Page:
If a power source, which produces an output in -proportion to, for example, the output pulse number P, is used as the power source 33, the pulse number of the output voltage E becomes a voltage of the pulse number proportional to the square root of the input current I1, so that the device of this invention can be utilized as, for example, a differential pressure flow meter or an integrating meter. Further, if a pulse current of a constant width and magnitude is fed as the input current, the voltage Ec across the first capacitor 41 becomes proportional to the integrated value of the pulse current, and hence the device of this invention can be used as a counter. In addition, if the change-over switch 6 is constructed with an electrical element such as, for instance, a transistor, durability of the device is enhanced.
Among conventional types of current-to-pulse conversion devices, there is a device designed such that when discharging a capacitor for changing an input current the capacitor is shorted, but in such a device the input current is shorted at the same time during the shorting of the capacitor, producing errors correspondingly.
In the present invention, since the first capacitor for charging the input current is adapted to be discharged by the second capacitor having stored therein a certain quantity of electricity, the input current fiowing to the first capacitor during Vdischarging of the first capacitor is also integrated effectively. This ensures the production of a current-to-pulse conversion device which is highly precise but simple-structured.
It will be apparent that many modifications and variations may be effected without departing from the scope of the novel concepts of this invention.
What I claim is:
1. A current-to-pulse conversion device comprising a first transistor having a base, an emitter, and a collector, said base and emitter being adapted to receive a DC input current, a first capacitor connected between said base and said collector and charged in accordance with the input current passing through said base and said emitter of said first transistor7 a second capacitor, a constant voltage power source, a change-over switch connected between said second capacitor and said constant voltage power source and operable to charge said second capacitor from said power source, a second transistor having a base, an emitter, and a collector, said first capacitor connected between said base and said emitter of said second transistor in series with said second capacitor and said changeover switch, a voltage comparator circuit having an input and an output, said input of said voltage comparator circuit connected across said first capacitor to effect oscillation of said comparator circuit when the voltage across said first capacitor reaches a predetermined value, and a monostable multivibrator circuit having an input and an output, said input of said multivibrator circuit connecte-d to said output of said voltage comparator circuit to efi'ect operation of said multivibrator circuit upon the operation of said voltage comparator circuit, said multivibrator circuit being further operably connected to said changeover switch and effective to operate said switch to establish a discharge of said first and second capacitors.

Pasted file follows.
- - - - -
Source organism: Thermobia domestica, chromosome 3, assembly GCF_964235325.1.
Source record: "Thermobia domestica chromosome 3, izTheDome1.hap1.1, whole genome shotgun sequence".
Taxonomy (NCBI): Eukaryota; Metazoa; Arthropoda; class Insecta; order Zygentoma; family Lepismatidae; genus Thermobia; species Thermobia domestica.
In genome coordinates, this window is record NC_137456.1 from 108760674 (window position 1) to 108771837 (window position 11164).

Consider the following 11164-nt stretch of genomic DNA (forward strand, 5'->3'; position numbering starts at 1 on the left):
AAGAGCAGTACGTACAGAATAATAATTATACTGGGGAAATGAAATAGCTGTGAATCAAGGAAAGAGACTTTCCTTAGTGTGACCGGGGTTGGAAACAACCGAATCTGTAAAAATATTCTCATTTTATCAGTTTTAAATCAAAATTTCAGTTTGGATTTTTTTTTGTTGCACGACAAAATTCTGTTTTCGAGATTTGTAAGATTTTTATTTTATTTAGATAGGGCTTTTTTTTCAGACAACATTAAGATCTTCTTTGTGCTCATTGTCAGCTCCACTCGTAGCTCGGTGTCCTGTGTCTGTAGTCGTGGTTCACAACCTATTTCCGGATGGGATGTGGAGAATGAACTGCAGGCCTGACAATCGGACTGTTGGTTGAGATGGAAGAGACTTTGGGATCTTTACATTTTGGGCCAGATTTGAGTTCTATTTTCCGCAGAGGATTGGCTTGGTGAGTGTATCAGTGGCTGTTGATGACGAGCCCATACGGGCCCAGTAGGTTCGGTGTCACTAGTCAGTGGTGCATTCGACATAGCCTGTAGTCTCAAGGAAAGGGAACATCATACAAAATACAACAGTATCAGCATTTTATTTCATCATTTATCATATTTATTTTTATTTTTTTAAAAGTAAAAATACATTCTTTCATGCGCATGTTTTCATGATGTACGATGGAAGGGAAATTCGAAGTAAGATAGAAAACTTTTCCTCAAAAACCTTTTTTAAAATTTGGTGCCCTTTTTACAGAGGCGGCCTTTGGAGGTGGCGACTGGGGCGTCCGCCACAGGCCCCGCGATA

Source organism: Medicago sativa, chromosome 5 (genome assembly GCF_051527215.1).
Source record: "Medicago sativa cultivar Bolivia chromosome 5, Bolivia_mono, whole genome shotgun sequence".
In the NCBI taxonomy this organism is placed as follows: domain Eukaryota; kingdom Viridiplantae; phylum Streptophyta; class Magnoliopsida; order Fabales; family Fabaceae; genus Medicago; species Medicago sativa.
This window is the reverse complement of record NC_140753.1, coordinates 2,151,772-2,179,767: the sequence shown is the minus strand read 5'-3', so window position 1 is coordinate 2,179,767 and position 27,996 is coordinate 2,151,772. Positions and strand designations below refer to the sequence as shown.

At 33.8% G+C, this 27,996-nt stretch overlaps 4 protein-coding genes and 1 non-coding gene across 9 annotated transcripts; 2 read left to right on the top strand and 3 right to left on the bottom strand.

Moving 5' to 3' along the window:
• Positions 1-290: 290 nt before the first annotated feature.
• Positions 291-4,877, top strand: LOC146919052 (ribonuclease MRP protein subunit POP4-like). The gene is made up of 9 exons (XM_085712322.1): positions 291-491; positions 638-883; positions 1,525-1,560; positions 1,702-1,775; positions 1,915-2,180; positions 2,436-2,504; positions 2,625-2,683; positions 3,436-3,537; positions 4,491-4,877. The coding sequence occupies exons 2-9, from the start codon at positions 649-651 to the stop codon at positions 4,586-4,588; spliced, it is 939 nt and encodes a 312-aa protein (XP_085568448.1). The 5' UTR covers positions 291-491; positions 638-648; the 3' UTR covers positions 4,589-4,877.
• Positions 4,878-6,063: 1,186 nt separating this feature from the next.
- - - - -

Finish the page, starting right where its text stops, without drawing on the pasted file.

References Cited UNITED STATES PATENTS 3,040,185 6/1962 Horton 307-275 3,051,851 8/1962 Leonard 307-273 X 3,207,923 9/1965 Prager 307-260 X DONALD D. FORRER, Primary Examiner R. C. WOODBRIDGE, Assistant Examiner U.S. Cl. X.R.
UNITED sTATEs PATENT OFFICE CERTIFICATE OF CORRECTION Patent No. 3, 4.96, 387 Dated February 17,.' 1970 Inventor(s) BunjrO Saito A l It is certified that error appears in theabove-identified patent and that said Letters Patent are hereby corrected as shown below:
Column 2, lines 66' and 67 read as --Upon completion of discharging the first capacitor 41, the first capacitor is charged again with the input current Signed and sealed this 23rd day of March 1971.`
vEiD/TRD MJPLETCHERJR'. l WILLIAM' E. sCHUYLER, \JR.
Attesting Officer v Commissioner of Patents FORM PO-1050 (1D-69) USCOMM'DC 50378-1369 U.S. GOVERNMENT PRINTING OFFICE: i969 0-366-354